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Stroke. 2007 Jun;38(6):1932-7. Epub 2007 Apr 26.

New pediatric model of ischemic stroke in infant piglets by photothrombosis: acute changes in cerebral blood flow, microvasculature, and early histopathology.

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  • 1Department of Pediatrics, University of Miami School of Medicine, Miami, Florida, USA.



The etiology and pathophysiology of acute ischemic stroke in children differ greatly from those in adults. The purpose of this study was to establish a new pediatric model of ischemic stroke in infant piglets for use in future studies of the response of the developing brain to focal ischemic injury.


Ischemic stroke was produced in male infant piglets (2 to 4 weeks old) by photothrombotic occlusion of the middle cerebral artery. Regional cerebral blood flow was measured with radiolabeled microspheres up to 4 hours after occlusion. Early histopathology, including caspase-3 immunohistochemistry for apoptosis, was examined 4 hours after ischemia. The nature of the thrombus and its interaction with vascular endothelium were assessed by electron microscopy.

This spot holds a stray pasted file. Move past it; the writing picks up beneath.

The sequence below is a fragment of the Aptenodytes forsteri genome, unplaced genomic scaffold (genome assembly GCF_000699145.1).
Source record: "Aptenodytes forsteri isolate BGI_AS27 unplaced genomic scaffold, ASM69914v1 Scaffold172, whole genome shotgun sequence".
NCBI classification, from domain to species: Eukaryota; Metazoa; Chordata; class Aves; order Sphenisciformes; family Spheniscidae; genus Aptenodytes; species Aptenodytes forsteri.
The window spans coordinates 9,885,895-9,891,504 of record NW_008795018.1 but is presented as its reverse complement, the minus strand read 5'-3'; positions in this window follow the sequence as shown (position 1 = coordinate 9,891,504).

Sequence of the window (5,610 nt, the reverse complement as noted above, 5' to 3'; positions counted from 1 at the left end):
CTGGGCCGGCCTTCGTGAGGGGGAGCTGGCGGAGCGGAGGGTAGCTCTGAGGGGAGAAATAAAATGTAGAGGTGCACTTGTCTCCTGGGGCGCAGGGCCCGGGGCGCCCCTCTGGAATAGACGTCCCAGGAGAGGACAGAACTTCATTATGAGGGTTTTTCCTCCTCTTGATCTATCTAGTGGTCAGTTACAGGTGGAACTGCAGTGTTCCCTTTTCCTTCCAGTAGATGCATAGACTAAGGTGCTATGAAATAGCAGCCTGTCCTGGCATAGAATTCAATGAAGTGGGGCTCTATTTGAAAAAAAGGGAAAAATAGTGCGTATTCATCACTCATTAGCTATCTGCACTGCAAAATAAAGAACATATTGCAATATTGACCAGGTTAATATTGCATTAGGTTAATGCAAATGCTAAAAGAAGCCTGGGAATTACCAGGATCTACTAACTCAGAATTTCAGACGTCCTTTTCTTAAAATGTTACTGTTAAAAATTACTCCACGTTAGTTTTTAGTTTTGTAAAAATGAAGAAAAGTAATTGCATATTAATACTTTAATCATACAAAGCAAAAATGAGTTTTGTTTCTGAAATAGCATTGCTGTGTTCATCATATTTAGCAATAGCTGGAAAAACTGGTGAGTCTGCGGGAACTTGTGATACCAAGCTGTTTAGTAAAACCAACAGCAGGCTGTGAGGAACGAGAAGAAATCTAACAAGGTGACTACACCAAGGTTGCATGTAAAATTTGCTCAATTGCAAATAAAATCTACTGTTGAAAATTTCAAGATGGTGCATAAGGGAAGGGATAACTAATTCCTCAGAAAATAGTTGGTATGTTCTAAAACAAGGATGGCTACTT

Severe ischemia (0 to 15 mL/100 g per min) occurred rapidly in 1.4+/-0.2 g of tissue at 15 minutes and increased to 2.4+/-0.7 g at 4 hours. Similarly, moderate ischemia (16 to 30 mL/100 g per min) was measured in 1.2+/-0.3 g of tissue at 15 minutes and increased to 2.0+/-0.6 g at 4 hours. These regional cerebral blood flow values represent ischemic levels of blood flow in 20% to 25% of the volume of the ischemic hemisphere at 4 hours after ischemia. Ischemic infarction occurred in both gray and white matter, and cerebral microvessels in the ischemic hemisphere contained large numbers of inflammatory leukocytes. Caspase-3-positive cells were few in number and were found in the periphery of the infarct; cell death appeared to occur primarily by necrosis rather than apoptosis at 4 hours. Electron microscopy revealed a pure platelet thrombus firmly attached to the vascular endothelium, which in some areas appeared to be detached from the basement membrane.


Ischemic stroke can be produced in infant piglets by middle cerebral artery photothrombosis. The stroke involved both gray and white matter and exhibited a robust inflammatory component. The mean infarct volume determined histopathologically amounted to 9.6+/-2.4% of the affected (ipsilateral) hemisphere, which was correlated well with the mass equivalent of tissue (12.0+/-3.5%), in which severe declines in regional cerebral blood flow were observed at 4 hours.

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